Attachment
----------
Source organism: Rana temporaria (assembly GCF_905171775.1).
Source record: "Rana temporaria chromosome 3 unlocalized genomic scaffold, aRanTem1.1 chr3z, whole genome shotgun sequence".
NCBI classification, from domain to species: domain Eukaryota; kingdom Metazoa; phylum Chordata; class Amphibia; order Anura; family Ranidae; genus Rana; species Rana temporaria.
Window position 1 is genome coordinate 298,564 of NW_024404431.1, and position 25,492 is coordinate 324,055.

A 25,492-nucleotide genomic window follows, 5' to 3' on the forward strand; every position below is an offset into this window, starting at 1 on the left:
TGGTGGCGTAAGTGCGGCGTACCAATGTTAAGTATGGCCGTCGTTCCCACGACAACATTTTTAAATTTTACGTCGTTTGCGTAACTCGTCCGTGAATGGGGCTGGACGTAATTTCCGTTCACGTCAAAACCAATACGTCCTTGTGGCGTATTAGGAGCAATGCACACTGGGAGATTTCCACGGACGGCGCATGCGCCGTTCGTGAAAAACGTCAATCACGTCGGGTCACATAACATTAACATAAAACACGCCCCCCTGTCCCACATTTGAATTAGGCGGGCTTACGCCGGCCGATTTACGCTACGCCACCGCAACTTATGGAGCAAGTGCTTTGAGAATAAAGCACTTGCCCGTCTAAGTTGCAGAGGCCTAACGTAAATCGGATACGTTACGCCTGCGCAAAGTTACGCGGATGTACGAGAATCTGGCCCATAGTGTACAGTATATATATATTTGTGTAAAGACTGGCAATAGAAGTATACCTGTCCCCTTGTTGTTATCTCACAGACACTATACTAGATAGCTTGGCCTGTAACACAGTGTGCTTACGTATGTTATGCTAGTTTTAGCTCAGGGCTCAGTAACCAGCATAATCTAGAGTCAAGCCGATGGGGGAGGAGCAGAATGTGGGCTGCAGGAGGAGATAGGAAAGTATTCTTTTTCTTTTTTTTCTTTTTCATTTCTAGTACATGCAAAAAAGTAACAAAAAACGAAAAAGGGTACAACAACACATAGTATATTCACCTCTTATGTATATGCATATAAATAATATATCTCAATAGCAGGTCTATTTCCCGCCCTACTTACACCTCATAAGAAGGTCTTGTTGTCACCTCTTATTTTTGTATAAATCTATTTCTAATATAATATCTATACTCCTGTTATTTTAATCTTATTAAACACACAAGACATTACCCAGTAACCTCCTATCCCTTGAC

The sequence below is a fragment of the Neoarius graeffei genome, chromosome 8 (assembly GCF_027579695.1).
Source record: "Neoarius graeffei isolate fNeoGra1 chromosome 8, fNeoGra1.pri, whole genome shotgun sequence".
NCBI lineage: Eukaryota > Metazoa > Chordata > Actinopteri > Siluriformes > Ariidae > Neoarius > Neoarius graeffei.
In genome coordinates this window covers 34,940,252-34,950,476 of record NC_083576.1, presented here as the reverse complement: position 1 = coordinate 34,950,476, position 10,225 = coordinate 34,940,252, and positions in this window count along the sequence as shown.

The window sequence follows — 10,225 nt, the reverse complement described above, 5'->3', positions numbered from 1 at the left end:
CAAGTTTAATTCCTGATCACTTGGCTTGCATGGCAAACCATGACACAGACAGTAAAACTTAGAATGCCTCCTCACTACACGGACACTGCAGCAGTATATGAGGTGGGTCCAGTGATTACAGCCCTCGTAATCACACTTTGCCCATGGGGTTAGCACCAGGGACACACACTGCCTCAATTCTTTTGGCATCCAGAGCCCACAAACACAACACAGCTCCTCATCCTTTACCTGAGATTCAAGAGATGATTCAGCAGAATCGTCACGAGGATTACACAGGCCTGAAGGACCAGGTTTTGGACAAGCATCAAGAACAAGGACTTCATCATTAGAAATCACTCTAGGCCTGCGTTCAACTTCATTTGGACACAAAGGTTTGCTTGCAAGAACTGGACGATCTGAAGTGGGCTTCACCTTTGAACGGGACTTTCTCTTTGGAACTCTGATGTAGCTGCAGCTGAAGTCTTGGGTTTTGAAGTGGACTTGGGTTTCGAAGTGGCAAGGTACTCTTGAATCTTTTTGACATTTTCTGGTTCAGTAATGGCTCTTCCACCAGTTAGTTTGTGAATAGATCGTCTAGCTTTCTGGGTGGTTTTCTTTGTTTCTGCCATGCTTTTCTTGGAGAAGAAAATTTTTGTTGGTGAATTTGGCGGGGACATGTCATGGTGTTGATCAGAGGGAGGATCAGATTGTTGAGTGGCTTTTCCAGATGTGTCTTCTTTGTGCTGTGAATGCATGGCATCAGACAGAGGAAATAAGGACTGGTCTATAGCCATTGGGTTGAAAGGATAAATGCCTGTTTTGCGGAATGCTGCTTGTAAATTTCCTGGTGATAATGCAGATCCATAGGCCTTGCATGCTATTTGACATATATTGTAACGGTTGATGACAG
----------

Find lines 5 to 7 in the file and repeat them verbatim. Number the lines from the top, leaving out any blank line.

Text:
A 25,492-nucleotide genomic window follows, 5' to 3' on the forward strand; every position below is an offset into this window, starting at 1 on the left:
TGGTGGCGTAAGTGCGGCGTACCAATGTTAAGTATGGCCGTCGTTCCCACGACAACATTTTTAAATTTTACGTCGTTTGCGTAACTCGTCCGTGAATGGGGCTGGACGTAATTTCCGTTCACGTCAAAACCAATACGTCCTTGTGGCGTATTAGGAGCAATGCACACTGGGAGATTTCCACGGACGGCGCATGCGCCGTTCGTGAAAAACGTCAATCACGTCGGGTCACATAACATTAACATAAAACACGCCCCCCTGTCCCACATTTGAATTAGGCGGGCTTACGCCGGCCGATTTACGCTACGCCACCGCAACTTATGGAGCAAGTGCTTTGAGAATAAAGCACTTGCCCGTCTAAGTTGCAGAGGCCTAACGTAAATCGGATACGTTACGCCTGCGCAAAGTTACGCGGATGTACGAGAATCTGGCCCATAGTGTACAGTATATATATATTTGTGTAAAGACTGGCAATAGAAGTATACCTGTCCCCTTGTTGTTATCTCACAGACACTATACTAGATAGCTTGGCCTGTAACACAGTGTGCTTACGTATGTTATGCTAGTTTTAGCTCAGGGCTCAGTAACCAGCATAATCTAGAGTCAAGCCGATGGGGGAGGAGCAGAATGTGGGCTGCAGGAGGAGATAGGAAAGTATTCTTTTTCTTTTTTTTCTTTTTCATTTCTAGTACATGCAAAAAAGTAACAAAAAACGAAAAAGGGTACAACAACACATAGTATATTCACCTCTTATGTATATGCATATAAATAATATATCTCAATAGCAGGTCTATTTCCCGCCCTACTTACACCTCATAAGAAGGTCTTGTTGTCACCTCTTATTTTTGTATAAATCTATTTCTAATATAATATCTATACTCCTGTTATTTTAATCTTATTAAACACACAAGACATTACCCAGTAACCTCCTATCCCTTGAC

The sequence below is a fragment of the Neoarius graeffei genome, chromosome 8 (assembly GCF_027579695.1).